Foreign Ministers from ten Southeast Asian nations began a week of security meetings in Vietnam today. The regional leaders will be joined by counterparts from Asia Pacific and Western nations and concerns are expected to be raised about North Korea and Burma.
During four days of meetings, foreign ministers will discuss improving regional security and other forms of cooperation among themselves, as well as with other Asian and Western nations.
The ASEAN forum is viewed as a confidence-building mechanism that makes few, if any, binding decisions.
Vietnamese Prime Minister Nguyen Tan Dung gave the opening address. He said ASEAN has a crucial role to play in maintaining peace in the Asia Pacific.
"Maintaining peace and security in Southeast Asia and Asia Pacific is the oldest desire and strident determination of all ASEAN members states, as well as other countries in the Asia Pacific region ASEAN should demonstrate its stability and role as a leading force for the promotion of dialogue and cooperation on the political and security issues for the sake of peace, prosperity and security in the region," he said.
The ten ASEAN members are Brunei, Burma, Cambodia, Indonesia, Laos, Malaysia, the Philippines, Singapore, Thailand, and Vietnam.
The Southeast Asian nations will hold bilateral meetings throughout the week.
On Friday, ASEAN ministers will meet with counterparts from 17 other nations, including China, Japan, and South Korea, as well as Australia, Canada, the European Union, India, New Zealand and the United States.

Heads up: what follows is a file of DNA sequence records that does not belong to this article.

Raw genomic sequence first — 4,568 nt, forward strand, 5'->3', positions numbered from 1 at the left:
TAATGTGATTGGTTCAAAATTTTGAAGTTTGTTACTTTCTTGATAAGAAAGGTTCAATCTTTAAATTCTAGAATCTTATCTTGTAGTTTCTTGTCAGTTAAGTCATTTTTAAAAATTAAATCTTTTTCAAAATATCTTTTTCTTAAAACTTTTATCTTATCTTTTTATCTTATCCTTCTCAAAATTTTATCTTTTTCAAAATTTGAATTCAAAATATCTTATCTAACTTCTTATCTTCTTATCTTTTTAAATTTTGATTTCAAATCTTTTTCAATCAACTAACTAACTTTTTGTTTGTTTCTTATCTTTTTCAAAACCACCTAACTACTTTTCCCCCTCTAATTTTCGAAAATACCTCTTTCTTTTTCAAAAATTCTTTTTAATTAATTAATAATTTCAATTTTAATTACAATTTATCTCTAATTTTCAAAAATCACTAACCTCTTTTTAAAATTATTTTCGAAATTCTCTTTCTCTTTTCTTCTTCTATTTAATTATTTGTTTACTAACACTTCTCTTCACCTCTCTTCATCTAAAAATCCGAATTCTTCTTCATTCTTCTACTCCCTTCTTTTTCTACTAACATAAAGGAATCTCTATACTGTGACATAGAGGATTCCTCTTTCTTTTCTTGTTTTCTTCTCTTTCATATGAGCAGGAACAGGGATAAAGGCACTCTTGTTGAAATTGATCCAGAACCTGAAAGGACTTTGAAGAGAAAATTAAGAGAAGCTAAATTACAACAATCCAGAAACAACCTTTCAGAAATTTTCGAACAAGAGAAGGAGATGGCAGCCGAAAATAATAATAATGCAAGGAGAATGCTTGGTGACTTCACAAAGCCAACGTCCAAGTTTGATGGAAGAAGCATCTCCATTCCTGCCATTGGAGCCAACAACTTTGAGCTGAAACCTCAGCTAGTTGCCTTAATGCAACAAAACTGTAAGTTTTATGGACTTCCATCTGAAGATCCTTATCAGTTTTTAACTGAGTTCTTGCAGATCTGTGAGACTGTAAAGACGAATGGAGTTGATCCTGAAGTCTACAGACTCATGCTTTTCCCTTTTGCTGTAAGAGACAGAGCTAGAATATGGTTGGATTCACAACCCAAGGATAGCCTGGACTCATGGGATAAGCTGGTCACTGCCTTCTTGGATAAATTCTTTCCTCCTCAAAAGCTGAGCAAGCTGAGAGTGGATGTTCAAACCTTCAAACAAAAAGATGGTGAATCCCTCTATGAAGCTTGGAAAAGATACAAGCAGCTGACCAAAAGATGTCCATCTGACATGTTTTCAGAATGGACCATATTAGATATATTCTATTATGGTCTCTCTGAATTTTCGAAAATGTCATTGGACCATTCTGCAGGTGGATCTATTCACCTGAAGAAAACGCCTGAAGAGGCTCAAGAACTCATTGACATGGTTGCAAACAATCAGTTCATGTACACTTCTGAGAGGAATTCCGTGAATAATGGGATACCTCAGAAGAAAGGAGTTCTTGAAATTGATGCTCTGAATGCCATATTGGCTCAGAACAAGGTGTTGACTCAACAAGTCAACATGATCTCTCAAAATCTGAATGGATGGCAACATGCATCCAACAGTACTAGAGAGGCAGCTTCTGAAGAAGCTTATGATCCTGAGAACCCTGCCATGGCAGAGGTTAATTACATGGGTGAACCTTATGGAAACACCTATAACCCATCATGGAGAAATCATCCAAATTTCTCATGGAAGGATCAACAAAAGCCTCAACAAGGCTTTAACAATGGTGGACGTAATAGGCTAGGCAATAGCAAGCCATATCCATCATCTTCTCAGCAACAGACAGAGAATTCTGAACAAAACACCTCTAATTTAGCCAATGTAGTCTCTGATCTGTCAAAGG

During the meetings, concerns are expected to be raised about tensions with North Korea and Burma, who also have representatives attending.
South Korea blames the North for the sinking of a navy ship in March.
An international investigation concluded a North Korean torpedo struck the ship, killing 46 sailors on board. North Korea denies it was responsible and continues to defy international demands to stop its nuclear program.
ASEAN is opposed to North Korea's nuclear development. But ministers are not expected to make any strong statements directed at Pyongyang about the ship sinking.
Concerns about Burma, another authoritarian country suspected of having nuclear ambitions, are also expected to be discussed.
Burma's plans for elections sometime this year, the first in two decades, have been heavily criticized as a sham designed to keep the military in power.
Rights groups have urged ASEAN to condemn the election preparations and refuse to recognize their results. But ASEAN maintains a policy of non-interference and has been reluctant to criticize Burma.